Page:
In part two, Everyday Habits, we zoom out to look at the performance of habits in everyday life. With our new understanding of how habits operate we look at how this plays out. It reveals how understanding our habits illuminates both our social lives and our inner lives. Habits aren’t just repetitive actions; they can also be repetitive thoughts. When repetitive negative thoughts get out of hand, we have the basis for depression and other psychological problems. This section also looks at how habits operate when we eat, work, socialize, shop, fly, get medical treatment and go online.

Part three, Habit Change, looks at what the psychological research can tell us about how to make new habits and how to break bad old habits. The conclusions are cautious because habit change is difficult, but the science does point to some effective techniques that can help us reach our goals for personal change, with a particular focus on healthy habits like eating and exercise. Then the discussion is broadened out to look first at creativity then happiness. It explores what the science of habit tells us about how to make ourselves happier and more creative.

What reviewers are saying…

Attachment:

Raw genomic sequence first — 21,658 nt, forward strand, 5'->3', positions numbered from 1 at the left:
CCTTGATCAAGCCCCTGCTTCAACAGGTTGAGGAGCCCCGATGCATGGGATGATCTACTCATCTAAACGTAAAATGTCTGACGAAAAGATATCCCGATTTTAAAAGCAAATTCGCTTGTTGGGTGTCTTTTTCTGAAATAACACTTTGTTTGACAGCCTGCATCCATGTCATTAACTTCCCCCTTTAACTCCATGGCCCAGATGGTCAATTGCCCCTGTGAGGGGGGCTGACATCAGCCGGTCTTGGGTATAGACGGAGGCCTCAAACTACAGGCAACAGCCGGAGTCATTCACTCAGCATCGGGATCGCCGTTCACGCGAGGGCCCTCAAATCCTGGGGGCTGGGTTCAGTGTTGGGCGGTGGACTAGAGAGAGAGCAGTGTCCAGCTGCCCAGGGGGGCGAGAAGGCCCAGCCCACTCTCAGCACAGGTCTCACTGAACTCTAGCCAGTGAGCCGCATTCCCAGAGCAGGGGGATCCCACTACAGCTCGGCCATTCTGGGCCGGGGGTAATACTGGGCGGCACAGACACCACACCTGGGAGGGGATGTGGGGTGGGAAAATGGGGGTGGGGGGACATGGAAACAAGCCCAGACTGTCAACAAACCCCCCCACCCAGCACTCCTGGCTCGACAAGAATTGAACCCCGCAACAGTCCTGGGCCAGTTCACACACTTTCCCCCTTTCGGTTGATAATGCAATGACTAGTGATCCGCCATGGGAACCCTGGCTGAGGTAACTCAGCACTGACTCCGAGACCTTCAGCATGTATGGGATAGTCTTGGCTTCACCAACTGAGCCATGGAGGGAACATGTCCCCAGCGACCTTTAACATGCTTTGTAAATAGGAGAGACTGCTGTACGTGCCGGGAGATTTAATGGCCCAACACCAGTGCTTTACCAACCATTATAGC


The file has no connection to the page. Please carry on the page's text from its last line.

The Bookseller, “Editor’s Pick,” 10/12/12

“Sensible and very readable…By far the most useful of this month’s New You offerings.”

The Guardian, 1/7/13

“For you if you want 2013 to be the year you keep your resolutions.”

Kirkus Reviews, 1/1/13
“Making changes does take longer than we may expect—no 30-day, 30-pounds-lighter quick fix—but by following the guidelines laid out by Dean, readers have a decent chance at establishing fulfilling, new patterns.”

Publishers Weekly
, 12/10/12

“An accessible and informative guide for readers to take control of their lives.”

About the author

Jeremy Dean

Psychologist Jeremy Dean is the founder and author of the popular website “PsyBlog”, which is viewed by upwards of 1 million readers monthly. The site analyses—with wit, clarity, and erudition—psychological studies that are relevant to everyday life. Dean launched PsyBlog in 2004, when he noticed a dearth of smart, readable news for those who like psychological insights backed up by science.

kindleFormats

The book is available as a hardback in the US, a paperback in the UK. It’s also available in ebook format for the Kindle, Nook, iPad etc..

Table of contents

Part One: Anatomy of a Habit

1. Birth of a habit
2. Habit versus intention: an unfair fight
3. Your secret autopilot
4. Don’t think, just do

Part Two: Everyday Habits

5. The daily grind
6. Stuck in a depressing loop
7. When bad habits kill
8. Online all the time

Part Three: Habit Change

9. Making habits
10. Breaking habits
11. Healthy habits
12. Creative habits
13. Happy habits

Get the book now

It’s available now on Amazon.com and at all good retailers.

Making Habits, Breaking Habits

Price: See retailer

It’s available now on Amazon.com and at all good retailers.

 

Available formats

The book is available as a hardback in the US, a paperback in the UK. It’s also available in ebook format for the Kindle, Nook, iPad etc..

Text: © All rights reserved.

Images: Creative Commons License